Trends in the consumption of hard coal in Polish households compared to EU households

Journal title

Gospodarka Surowcami Mineralnymi - Mineral Resources Management




No 3

Publication authors

Divisions of PAS

Nauki Techniczne


<jats:title>Abstract</jats:title><jats:p>Due to the important role of hard coal in the Polish residential sector, the article traced the changes that have occurred in the use of this fuel in the European Union and in Poland in the years 1990–2014.</jats:p><jats:p>Throughout the European Union, hard coal has an important place in the structure of primary energy consumption. In the years 1990–2014, primary energy consumption in the European Union (calculated for all 28 Member States) has changed between 1507 and 1722 million toe. Between 2014 and 1990, there was a decrease of primary energy consumption, and the average rate of decline amounted to −0.2%. According to Council Directive 2013/12/EU, by the year 2020 energy consumption throughout the EU is expected to be no more than 1483 Mtoe of primary energy, and already in 2014 total primary energy consumption in the EU28 was higher than assumed by this target by only about 24 million toe (2%).</jats:p><jats:p>Actions taken to protect the climate result in reducing the consumption of hard coal in the European Union. Between 1990 and 2014, the consumption of hard coal decreased by 41% (a decrease of 126 million toe), and the average rate of decline in consumption of this fuel amounted to −2.1%.</jats:p><jats:p>Throughout the EU, households are not as significant a consumer of hard coal, as in Poland. Although EU28’s coal consumption in this sector in the years 1990 to 2014 varied between 6.5–15.8 million toe, its share in the overall consumption of this fuel usually maintained at around 3–5%.</jats:p><jats:p>The changing fuel mix, closing of mines or gradual extinction of coal mining, environmental policy of the individual countries meant that coal has lost its position in some of them.</jats:p><jats:p>Analyzing the structure of hard coal consumption by households in the EU28 countries in the years 1900 to 2014, one may notice that the leaders are those countries that have their own coal mines. Due to the structure of consumption of hard coal by the customers, the article discussed two countries: Poland and Great Britain in greater detail. In 1990, Poland (50%) and Britain (18%) were close leaders, and twenty-five years later, only Poland has remained in first place (84%) and Great Britain has fallen to fourth place (4%).</jats:p><jats:p>Between 2014 and 1990, the consumption of hard coal by the British residential sector decreased by 88% to only 0.3 million toe. In the case of Poland, it admittedly decreased by 6%, but still exceeds 6 million toe. The decrease in hard coal consumption in Great Britain was largely a consequence of The Clean Air Act introduced in 1956. In Britain, the process of replacing coal with other fuels (mostly natural gas) lasted several decades. Domestic coal was replaced with another mainly domestic resource – natural gas which ensured the security of its supply.</jats:p><jats:p>The article also describes the households in the European Union and in Poland. The overall housing stock was taken into account, together with the distribution of population according to the degree of urbanization. Regulations that have a significant impact on the consumption of energy in the European Union were also discussed.</jats:p>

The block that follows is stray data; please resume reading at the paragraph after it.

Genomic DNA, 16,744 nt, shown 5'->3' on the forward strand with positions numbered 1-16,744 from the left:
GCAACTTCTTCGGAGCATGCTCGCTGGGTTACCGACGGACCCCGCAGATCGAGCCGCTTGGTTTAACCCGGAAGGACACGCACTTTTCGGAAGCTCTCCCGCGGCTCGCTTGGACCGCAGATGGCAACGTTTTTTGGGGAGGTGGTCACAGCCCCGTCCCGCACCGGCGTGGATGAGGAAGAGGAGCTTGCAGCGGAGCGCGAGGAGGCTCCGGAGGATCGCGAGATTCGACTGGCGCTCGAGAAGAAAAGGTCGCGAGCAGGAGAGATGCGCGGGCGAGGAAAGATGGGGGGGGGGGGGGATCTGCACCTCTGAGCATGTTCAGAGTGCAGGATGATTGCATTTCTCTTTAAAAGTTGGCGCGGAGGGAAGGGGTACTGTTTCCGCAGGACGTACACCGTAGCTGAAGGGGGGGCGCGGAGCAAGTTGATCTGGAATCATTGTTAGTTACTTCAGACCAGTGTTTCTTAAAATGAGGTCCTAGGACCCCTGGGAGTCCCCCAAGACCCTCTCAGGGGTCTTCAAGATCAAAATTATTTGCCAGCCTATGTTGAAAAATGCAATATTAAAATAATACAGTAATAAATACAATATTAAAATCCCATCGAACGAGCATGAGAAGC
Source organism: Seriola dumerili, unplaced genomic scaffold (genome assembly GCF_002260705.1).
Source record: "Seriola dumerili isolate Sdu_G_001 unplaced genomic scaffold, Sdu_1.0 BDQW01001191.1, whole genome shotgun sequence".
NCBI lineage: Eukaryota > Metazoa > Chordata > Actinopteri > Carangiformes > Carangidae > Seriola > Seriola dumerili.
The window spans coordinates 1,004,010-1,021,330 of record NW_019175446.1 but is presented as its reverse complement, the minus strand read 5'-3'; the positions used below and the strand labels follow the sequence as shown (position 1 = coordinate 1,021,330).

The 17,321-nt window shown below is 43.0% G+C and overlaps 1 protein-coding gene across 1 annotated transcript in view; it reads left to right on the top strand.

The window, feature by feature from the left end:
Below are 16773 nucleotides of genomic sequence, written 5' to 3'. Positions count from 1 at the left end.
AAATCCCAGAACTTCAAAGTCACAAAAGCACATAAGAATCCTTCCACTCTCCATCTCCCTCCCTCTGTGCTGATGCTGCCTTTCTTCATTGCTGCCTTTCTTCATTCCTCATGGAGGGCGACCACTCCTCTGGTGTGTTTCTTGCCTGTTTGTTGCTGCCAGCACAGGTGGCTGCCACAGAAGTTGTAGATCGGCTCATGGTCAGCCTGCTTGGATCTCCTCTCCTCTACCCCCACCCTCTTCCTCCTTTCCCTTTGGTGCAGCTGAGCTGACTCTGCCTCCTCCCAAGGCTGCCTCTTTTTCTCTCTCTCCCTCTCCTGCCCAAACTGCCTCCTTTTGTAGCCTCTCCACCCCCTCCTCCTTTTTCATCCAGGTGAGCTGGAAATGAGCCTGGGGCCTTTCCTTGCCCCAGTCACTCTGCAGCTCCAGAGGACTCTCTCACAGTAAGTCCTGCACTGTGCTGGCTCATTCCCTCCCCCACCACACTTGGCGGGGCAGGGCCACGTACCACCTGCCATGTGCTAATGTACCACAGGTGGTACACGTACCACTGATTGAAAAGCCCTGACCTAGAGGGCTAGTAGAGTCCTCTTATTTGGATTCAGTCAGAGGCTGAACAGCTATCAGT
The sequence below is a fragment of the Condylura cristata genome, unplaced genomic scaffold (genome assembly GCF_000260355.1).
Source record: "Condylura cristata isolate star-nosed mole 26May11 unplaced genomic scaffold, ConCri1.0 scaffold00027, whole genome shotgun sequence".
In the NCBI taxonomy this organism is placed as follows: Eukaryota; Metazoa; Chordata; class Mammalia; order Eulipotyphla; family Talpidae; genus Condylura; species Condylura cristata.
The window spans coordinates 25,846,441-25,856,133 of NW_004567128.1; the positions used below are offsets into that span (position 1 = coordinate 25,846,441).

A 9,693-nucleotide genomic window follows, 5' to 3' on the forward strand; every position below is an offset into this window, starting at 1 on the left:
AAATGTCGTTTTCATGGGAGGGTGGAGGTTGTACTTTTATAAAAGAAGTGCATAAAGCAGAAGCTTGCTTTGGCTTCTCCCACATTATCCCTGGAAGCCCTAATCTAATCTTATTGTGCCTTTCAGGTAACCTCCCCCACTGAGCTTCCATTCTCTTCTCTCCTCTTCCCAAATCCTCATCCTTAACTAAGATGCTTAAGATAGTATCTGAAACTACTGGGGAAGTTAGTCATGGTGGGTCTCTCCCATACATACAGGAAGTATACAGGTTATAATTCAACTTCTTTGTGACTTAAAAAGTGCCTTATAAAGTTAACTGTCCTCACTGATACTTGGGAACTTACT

Komitet Zrównoważonej Gospodarki Surowcami Mineralnymi PAN ; Instytut Gospodarki Surowcami Mineralnymi i Energią PAN




ISSN 0860-0953